Horse_ebooks is Mr. Bakkila’s primary presence on social media. He said he has a Facebook account but that it’s more like “a phone book.”
The person behind one of my favorite Twitter accounts, Horse_ebooks finally steps forward. His name: Jacob Bakkila.
Also, Facebook is indeed a phone book, but one mostly without numbers listed. But you can just as easily direct message someone to get it.
“To keep our past failures ever before us would cause us to continue to fail…take out your pencil, rub out the mark and start over again.”
The eraser, an American origin to fit the American mentality of making mistakes and learning from failure.
After all, the right answer is a function of the mistakes you make.
Now, just imagine the computer without the “Delete” button.
New York Times culture editor Adam Sternbergh explains the conundrum of popularity in today’s high speed, viral world.
If something is popular, it can’t also be good.
What’s to say something is actually popular, something that sells or streams, or both? Just because something is popular today, doesn’t mean it’ll still be popular tomorrow. Our digital appetites are transitory and therefore misleading.
Paradoxically, popularity is now both infinitely quantifiable and infinitely elusive.
Just make it stick.
“A work of art is something produced by a person, but is not that person — it is of her, but is not her. It’s a reach, really — the artist is trying to inhabit, temporarily, a more compact, distilled, efficient, wittier, more true-seeing, precise version of herself — one that she can’t replicate in so-called ‘real’ life, no matter how hard she tries. That’s why she writes: to try and briefly be more than she truly is.”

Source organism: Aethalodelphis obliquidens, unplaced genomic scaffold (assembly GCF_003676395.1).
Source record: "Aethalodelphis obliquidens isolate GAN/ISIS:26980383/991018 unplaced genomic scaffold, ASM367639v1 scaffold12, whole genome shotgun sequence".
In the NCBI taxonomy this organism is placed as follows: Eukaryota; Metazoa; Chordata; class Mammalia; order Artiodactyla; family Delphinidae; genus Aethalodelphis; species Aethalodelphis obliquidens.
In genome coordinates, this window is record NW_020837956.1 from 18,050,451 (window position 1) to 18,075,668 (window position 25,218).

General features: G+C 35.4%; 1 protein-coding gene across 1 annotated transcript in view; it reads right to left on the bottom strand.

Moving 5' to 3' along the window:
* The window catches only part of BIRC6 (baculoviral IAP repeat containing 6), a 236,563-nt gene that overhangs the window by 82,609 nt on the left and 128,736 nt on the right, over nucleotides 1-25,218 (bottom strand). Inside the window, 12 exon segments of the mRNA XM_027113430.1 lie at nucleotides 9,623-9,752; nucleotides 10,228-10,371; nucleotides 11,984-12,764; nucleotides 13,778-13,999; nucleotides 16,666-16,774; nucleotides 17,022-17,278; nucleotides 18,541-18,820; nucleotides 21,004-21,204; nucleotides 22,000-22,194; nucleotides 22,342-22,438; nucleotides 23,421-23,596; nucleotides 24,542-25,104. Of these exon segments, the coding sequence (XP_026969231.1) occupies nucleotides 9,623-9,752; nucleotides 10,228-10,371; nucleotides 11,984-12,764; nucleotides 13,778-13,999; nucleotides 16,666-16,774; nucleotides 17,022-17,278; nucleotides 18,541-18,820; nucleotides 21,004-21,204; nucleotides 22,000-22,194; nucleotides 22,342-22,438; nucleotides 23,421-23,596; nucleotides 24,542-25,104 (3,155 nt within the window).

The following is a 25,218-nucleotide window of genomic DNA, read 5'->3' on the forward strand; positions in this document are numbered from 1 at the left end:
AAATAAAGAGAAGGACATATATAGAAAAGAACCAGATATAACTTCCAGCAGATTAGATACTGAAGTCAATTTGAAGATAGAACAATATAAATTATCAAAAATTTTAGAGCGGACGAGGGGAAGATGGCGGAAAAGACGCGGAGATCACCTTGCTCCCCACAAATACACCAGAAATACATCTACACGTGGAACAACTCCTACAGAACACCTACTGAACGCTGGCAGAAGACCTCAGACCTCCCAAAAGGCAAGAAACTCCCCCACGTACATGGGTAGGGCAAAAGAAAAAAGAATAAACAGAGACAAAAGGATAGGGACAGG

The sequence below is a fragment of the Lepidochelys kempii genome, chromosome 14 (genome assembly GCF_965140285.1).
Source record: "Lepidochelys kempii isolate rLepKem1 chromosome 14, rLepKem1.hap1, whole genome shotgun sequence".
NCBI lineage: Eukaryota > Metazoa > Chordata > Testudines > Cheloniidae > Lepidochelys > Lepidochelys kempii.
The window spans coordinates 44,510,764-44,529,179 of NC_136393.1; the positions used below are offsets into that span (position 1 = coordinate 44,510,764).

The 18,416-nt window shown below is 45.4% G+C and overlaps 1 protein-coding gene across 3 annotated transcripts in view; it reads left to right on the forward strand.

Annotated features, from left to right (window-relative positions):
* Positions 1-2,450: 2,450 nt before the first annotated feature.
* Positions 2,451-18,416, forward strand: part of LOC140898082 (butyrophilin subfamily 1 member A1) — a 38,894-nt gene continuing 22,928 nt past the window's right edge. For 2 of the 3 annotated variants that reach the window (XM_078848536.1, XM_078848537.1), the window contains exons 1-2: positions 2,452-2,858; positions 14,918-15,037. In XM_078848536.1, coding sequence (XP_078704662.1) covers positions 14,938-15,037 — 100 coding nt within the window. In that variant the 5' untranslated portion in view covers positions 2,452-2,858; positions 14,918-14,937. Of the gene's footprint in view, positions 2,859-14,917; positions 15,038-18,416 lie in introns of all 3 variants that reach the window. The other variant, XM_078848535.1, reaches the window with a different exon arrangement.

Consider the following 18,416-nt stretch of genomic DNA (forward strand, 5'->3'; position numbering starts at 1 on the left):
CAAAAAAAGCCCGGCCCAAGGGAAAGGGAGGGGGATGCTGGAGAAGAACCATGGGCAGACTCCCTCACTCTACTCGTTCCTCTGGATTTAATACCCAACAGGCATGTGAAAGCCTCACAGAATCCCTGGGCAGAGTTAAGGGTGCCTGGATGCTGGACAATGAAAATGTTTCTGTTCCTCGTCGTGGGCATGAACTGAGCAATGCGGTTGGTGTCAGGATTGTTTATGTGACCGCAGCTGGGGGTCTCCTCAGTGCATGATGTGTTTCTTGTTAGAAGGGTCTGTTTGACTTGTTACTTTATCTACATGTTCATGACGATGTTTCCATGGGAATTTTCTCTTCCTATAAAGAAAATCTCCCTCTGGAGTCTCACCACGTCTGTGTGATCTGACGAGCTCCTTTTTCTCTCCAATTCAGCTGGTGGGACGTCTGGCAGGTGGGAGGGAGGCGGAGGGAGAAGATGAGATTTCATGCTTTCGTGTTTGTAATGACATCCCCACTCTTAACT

Writing strives to live up to ideals that rarely get truly matched.
Computer keyboards make a mousy tappy tap tappy tap like ones you hear in a Starbucks — work may be getting done but it sounds cozy and small, like knitting needles creating a pair of socks. Everything you type on a typewriter sounds grand, the words forming in mini-explosions of SHOOK SHOOK SHOOK. A thank-you note resonates with the same heft as a literary masterpiece.
I’ve never used a typewriter but I bet it’s easy to recreate that sound in the computer keys like Coffitivity does for recreating coffee shop noise in your home. An advanced product, same effect, at home. That sounds good to me.